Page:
Gasification May Be Key to U.S. Ethanol
Gasification, Not Just Corn, Could Play Big Role in Ethanol's Future, Some Scientists Say
By DIRK LAMMERS
The Associated Press
SIOUX FALLS, S.D. - The government awarded $385 million in grants last week aimed at jumpstarting ethanol production from nontraditional sources like wood chips, switchgrass and citrus peels. What's surprising is that half of the six projects chosen will use a process first discovered almost a century ago to turn coal into a gas.
President Bush set a goal in his State of the Union address of producing 20 percent of the nation's fuel supply from renewable resources by 2017. Much of those supplies will come from the conversion of corn into enthanol, fueled by a boom in new ethanol plant construction that's already under way.
But Thursday's forecast from the Agriculture Department that half of this year's U.S. corn crop will be consumed by ethanol producers has raised red flags. Critics say surging demand for corn could push up prices of everything from corn-sweetened soft drinks to meats, since corn is a common feed ingredient for livestock.
That helps explain why the Energy Department is placing a big bet on a process called gasification. Long hailed as a more environmentally friendly way to turn coal into electricity, the process might also provide a faster and eventually cheaper way to produce ethanol from a variety of renewable sources collectively known as biomass, some scientists say.
For corn-based ethanol plants, the process of producing ethanol is as simple as brewing beer: sugars are extracted from the corn kernels and then enzymes are added to ferment it into alcohol. But biomass feedstocks don't easily give up their starches, so more expensive steps are needed to ferment cellulose in high-pressure chambers that have limited amounts of oxygen, according to Lanny Schmidt, a University of Minnesota chemical engineer.
Energy Secretary Samuel Bodman pegged the current cost of gasification as being about twice as much as the average $1.10 per gallon cost at corn-based ethanol plants.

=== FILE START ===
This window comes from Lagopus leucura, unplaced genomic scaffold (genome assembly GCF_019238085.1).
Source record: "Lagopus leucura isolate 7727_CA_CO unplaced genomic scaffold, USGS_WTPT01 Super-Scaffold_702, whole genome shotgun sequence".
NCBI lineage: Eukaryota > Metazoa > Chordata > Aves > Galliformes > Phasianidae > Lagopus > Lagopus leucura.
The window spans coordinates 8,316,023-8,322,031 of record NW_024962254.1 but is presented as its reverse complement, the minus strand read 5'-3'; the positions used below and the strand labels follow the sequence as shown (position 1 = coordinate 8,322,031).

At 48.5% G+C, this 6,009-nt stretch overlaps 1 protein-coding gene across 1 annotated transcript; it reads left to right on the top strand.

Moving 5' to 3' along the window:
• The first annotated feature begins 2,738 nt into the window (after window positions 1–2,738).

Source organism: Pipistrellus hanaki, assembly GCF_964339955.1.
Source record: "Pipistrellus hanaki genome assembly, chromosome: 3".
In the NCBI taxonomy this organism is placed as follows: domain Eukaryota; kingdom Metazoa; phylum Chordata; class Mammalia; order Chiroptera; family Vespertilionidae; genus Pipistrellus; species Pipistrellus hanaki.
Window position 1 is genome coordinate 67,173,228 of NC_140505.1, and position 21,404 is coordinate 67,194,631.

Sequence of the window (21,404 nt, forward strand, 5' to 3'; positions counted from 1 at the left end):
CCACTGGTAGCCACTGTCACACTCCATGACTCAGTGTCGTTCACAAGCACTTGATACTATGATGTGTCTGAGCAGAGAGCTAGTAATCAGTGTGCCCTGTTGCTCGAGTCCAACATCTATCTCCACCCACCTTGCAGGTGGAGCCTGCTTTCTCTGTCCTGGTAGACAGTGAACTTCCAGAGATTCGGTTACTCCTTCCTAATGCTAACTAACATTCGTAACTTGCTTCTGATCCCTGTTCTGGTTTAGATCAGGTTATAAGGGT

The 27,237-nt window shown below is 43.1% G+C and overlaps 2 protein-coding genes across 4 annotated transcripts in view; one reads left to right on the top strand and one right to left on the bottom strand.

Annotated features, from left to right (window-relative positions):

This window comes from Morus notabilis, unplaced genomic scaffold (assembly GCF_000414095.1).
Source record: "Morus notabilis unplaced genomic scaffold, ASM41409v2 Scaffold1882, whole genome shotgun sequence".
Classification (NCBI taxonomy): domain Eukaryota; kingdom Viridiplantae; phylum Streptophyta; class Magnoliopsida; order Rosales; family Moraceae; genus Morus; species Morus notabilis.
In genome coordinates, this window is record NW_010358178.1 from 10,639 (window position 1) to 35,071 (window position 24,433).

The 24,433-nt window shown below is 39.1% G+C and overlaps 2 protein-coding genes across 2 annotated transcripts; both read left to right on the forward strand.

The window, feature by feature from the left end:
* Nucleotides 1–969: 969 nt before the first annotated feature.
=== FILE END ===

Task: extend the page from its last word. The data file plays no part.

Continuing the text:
A gasifier turns plant material into a synthesis gas consisting mostly of carbon monoxide and hydrogen. The "syngas" then could be turned into a variety of fuels including ethanol, hydrogen and environmentally friendly versions of diesel or gasoline, Schmidt said.
"These gasifiers are some high-tech stuff with high pressures and some more complexities," he said. "But they're probably more versatile at the end of the day to modify them as the demand and supplies change."
Gasification is a fairly simple process, based on chemistry developed in the 1920s, said Robert Brown, an Iowa State University chemical engineering professor and director of the school's Office of Biorenewables Programs.
The syngas produced during gasification mixes more readily with chemical catalysts, so it could be more easily turned into other fuels, chemicals and materials. Just add steam and you could produce hydrogen to power a fuel-cell vehicle, Brown said.
Of the six companies awarded U.S. Department of Energy grants, three will use versions of fermentation technology. But two others will use gasification and one will use a hybrid of both technologies:
Alico Inc., a LaBelle, Fla.-based agribusiness company, would get up to $33 million to turn yard waste, wood waste and citrus peel into syngas, which would then be converted into ethanol, electricity and hydrogen.
Range Fuels Inc., of Broomfield, Colo., would get up to $76 million for a plant near Soperton, Ga., to convert timber scraps into syngas to make ethanol and methanol.
Abengoa Bioenergy, a St. Louis-based division of Spain's Abengoa SA, would receive up to $76 million for an 11.4 million gallons-per-year plant in Colwich, Kan., that would use both biochemical and thermochemical processes to convert corn stalks, wheat straw and switchgrass.
The Energy Department helped demonstrate the viability of gasification in the mid-1990s when it awarded Georgia-based FERCO $9.2 million to help build a power plant running on wood chips. By 2001, the $18 million plant in Burlington, Vt., was generating more than 200 megawatt-hours of electricity a day.
To compete in the marketplace, companies will have to make sure their feedstock supplies are consistent, do more research into catalysts that turn syngas into fuels, and develop better materials to contain the thermochemical reactions, according to the Energy Department.
The syngas would have to be cleaned and conditioned to remove contaminants, which is an expensive task. Energy officials say companies will have to bring down those costs if they're to compete in the market.
Mark Paster, a U.S. Department of Energy technology development manager who's studying ways to turn biomass into hydrogen, said both fermentation and gasification "are very viable and both routes continue to be researched and developed."
Paster said biomass helps reduce greenhouse gasses, so any method that can reach commercial viability will be better than one based on fossil fuel.
"There may not be a single winner, just like there's no winner in how we produce electricity," he said. "We do it in a variety of ways."
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